Grape expectations

Tips for selling vino in your grocery store

First came suds, now comes heritage, Last October, a little less than a year after stores were given permission to sell beer, the Ontario government granted 70 grocery stores a license to sell wine.

If beer sales are any indication, shoppers and retailers alike will be happy with the change. Ontario grocers received about 532,000 cases of beer from the LCBO between December 2015 and early August 2016, with net sales of around $24 million, according to government figures.

Just like their craft beer counterparts, many wineries, such as Niagara-on-the-Lake, Ont.-based Pillitteri Estates Winery, are keen to get their products on grocery shelves.

Pillitteri has already introduced the Harvest Collection—a line of six wines available exclusively at grocery. “Any opportunity to get our brand in the hands of consumers in our domestic market is a win for the winery,” says Pillitteri sales manager Courtney Dobias.

Jeff Doucette, general manager of Toronto research firm Field Agent Canada, says the addition of wine to grocery shelves presents both a challenge and an opportunity.

“It’s a much more complex category than beer, but it also opens up a lot of really interesting opportunities for total communication around a meal or wine pairings,” he says.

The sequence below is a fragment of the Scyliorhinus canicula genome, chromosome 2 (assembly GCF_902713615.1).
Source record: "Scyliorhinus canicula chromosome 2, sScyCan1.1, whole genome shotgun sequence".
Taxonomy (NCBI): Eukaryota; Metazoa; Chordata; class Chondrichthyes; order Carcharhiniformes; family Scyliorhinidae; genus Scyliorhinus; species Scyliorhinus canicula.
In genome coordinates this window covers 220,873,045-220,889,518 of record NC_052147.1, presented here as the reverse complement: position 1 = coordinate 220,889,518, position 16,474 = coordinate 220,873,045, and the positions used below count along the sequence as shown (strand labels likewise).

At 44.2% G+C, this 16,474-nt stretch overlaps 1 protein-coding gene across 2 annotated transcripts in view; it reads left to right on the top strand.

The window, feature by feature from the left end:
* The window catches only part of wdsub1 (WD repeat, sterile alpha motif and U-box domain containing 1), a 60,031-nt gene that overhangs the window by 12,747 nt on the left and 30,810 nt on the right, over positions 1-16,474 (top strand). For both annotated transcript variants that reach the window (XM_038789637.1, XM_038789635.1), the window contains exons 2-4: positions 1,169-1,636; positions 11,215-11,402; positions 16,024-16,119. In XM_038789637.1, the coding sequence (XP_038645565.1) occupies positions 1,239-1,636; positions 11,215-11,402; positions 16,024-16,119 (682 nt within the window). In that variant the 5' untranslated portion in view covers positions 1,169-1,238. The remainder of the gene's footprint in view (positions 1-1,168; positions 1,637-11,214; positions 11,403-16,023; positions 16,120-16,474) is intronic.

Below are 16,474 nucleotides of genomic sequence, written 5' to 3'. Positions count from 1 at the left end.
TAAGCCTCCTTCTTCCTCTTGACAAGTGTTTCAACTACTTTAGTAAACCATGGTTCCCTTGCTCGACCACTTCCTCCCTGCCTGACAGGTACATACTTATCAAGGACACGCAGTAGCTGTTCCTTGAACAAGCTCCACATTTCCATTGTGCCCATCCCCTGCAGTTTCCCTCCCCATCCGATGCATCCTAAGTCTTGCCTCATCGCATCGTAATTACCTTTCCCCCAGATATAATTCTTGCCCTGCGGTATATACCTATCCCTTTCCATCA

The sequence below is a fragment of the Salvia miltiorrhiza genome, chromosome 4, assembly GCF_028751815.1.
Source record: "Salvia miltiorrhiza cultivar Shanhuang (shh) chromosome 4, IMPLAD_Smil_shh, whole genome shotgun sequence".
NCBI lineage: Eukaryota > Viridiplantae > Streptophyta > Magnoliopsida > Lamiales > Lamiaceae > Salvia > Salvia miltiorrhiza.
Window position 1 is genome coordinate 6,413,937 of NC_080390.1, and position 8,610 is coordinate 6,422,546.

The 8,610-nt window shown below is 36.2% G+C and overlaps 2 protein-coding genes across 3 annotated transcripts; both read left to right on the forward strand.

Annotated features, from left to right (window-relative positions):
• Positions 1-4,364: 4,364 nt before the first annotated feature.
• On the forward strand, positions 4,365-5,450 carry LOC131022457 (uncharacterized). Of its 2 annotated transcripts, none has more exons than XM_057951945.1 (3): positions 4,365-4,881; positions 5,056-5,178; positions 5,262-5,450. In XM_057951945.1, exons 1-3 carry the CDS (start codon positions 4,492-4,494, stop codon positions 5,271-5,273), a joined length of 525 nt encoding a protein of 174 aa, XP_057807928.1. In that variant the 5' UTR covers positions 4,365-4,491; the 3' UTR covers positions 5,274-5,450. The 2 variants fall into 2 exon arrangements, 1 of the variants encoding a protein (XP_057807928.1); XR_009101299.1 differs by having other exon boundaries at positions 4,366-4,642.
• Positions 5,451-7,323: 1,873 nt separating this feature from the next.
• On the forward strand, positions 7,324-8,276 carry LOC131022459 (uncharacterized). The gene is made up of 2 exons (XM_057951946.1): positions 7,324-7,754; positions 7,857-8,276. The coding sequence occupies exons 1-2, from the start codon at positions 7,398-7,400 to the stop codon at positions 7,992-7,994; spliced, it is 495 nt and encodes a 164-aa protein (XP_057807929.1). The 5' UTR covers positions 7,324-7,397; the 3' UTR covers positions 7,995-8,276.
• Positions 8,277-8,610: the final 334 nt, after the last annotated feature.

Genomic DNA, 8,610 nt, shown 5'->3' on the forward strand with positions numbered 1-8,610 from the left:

Here are some simple tactics retailers can use to uncork better wine sales:

Grocers granted licenses to sell wine range from discount chains like Food Basics to more upscale operations such as Longo’s and Loblaws—each of which attracts a different clientele.

“Those are two different types of shoppers,” says Doucette. “When I’m in a Farm Boy store I’m looking for something completely different from what I’m looking for in a No Frills. They need to be smart with their products.”

While a discount chain would likely find greater success with fast-moving brands such as Wolf Blass, Doucette says upscale chains would likely attract buyers for pricier wines.

Doucette says grocers should strive to offer an in-store experience which mimics that of the LCBO.

“Playing in that higher-end space as a food retailer, you’re going to have to emulate what people have come to expect when they go into an LCBO store. It’s almost a luxury experience.”

Doucette says wine’s rich history lends itself to storytelling, whether it’s about the history of the grape or how a particular wine can enhance a meal. A chain like Loblaws, for example, could offer a weekly “Galen’s Pick” accompanied by a story about why it was selected.

“It could be a simple story like, ‘I love this wine and I serve it a lot when we’re serving pasta,’” says Doucette. “It’s simple, but it’s the added touch that grocers can bring.”

This ad will auto-close in 10 seconds